I just thought that I'd pass this along. this is the Boss 302 that we run in PWC and IMSA, once the cars are stripped out and the cage is installed our cars weight around 3700 pounds, so they are pretty heavy. What we do..within the rules, we are allowed to change the upper trailing arm to an adjustable one, change the lower trailing arm adjustment points, this allows for a corrected pinion angle after lowering. The car has to be at least 4 inches off the ground, our cars are usually more. With regards to the front suspension we are limited to camber of around 4 degrees. The in general go to setup for most places is a 300 pound spring in the rear, about a 600 up front, the Ford Performance adjustable "blue" bar in the front and an 18mm or no bar in the rear. all of this rides on hi zoot Penske coilovers, but there are less expensive alternatives. We also use tire pressure as part of the spring rate scheme.
You need to throw out what you think you know about suspensions and sway bars, these cars really need to move weight around in order to handle and not punish the tires, here's an example of a car that set on the pole at the VIR 24 hour race, it led until the clutch destroyed itself, it was up against Porsches, Astins and BMWs.. This car runs lot's of aero, but on a 30 mph corner, it's all mechanical grip, aero really does not come into play in a serious manner until about 50 mph.
the IMSA car, that didn't have large aero, also ran a very soft suspension
Another modification that you will eventually need to do if you track the car, is to cut the shock tower to allow for more camber, the mustangs love camber. You will see that there is no shock tower brace, we don't use one, the cars are all seam welded and are very stiff. The roll cage helps, but we are not allowed to go forward of the firewall, or behind the rear suspension mounts in these cars.
With regards to aero, you basically have 2 choices, the IMSA package, or the PWC (big wing) package, both of these cars have been in the wind tunnel, what you CANNOT do is mix and match the splitter/wing packages. you get one, or the other, to mix them will throw the car off horribly, we tried removing the rear wing at Daytona to find some speed and it really didn't work out because we lost so much time in the bus stop.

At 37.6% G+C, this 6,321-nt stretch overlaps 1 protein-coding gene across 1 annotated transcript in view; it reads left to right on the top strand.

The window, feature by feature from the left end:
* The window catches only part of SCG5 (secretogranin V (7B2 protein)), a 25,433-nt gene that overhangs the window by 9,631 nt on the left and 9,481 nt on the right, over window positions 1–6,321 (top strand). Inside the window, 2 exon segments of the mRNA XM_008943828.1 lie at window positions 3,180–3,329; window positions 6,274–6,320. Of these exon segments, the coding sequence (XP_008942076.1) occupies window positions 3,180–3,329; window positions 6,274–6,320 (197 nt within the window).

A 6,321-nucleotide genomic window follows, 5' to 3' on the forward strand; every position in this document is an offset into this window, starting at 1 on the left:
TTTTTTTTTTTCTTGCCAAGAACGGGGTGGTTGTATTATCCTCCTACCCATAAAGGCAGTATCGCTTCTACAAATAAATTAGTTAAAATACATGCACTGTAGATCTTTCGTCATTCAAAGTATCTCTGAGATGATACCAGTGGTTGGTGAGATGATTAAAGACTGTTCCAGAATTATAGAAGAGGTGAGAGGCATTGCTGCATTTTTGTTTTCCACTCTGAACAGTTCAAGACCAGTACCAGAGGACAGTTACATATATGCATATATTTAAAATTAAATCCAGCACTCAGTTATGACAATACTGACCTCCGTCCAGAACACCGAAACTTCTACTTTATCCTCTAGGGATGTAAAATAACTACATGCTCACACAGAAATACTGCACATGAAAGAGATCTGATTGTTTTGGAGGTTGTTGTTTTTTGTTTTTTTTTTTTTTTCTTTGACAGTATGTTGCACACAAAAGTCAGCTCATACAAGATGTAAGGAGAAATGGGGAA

One thing else that I would recommend besides the matching aero is to run suspension components from a single manufacturer, normally, we use Ford Performance because they sell their stuff in a "kit" form that is designed to work together, we don't use rear trailing arm location brackets but we do use an adjustable upper trailing arm that is not Ford sourced, the car is remarkably stock underneath, except for the coil overs .For the street, I would recommend against coil overs, good one will cost north of $5K and will need to be rebuilt every 20K miles, our Penskes are $10K for comparison. For the 99.9% of us we will never be able to fully utilize the adjustments to the coilovers although they do make it easy to change ride height. FR kit's can be ordered with adjustable shocks and struts that come with separate springs, for a street car this is a bunch more user friendly.
This is the Ford Performance track pack and is the exact basis for what we use on the competition cars. In some SCCA classes, we cannot use coil overs because of class rules, so this is the EXACT parts that we use for those cars.
I hope this helps you out on your crusade for better handling, remember, in these cars unless you have virtually unlimited tire rules, weight transfer is your friend, even though you may have been told differently over the years.
This car was the runoffs winner in 2018, barely beating the BMW, which finished on it's bumper, in 2019, the roles were reversed and the car finished in second spot, but it wasn't for lack of trying, the Mustangs have to run a tiny 275 tire with the stick axle so the BMWs definitely have an advantage. This is all Ford suspension track pack with coil overs.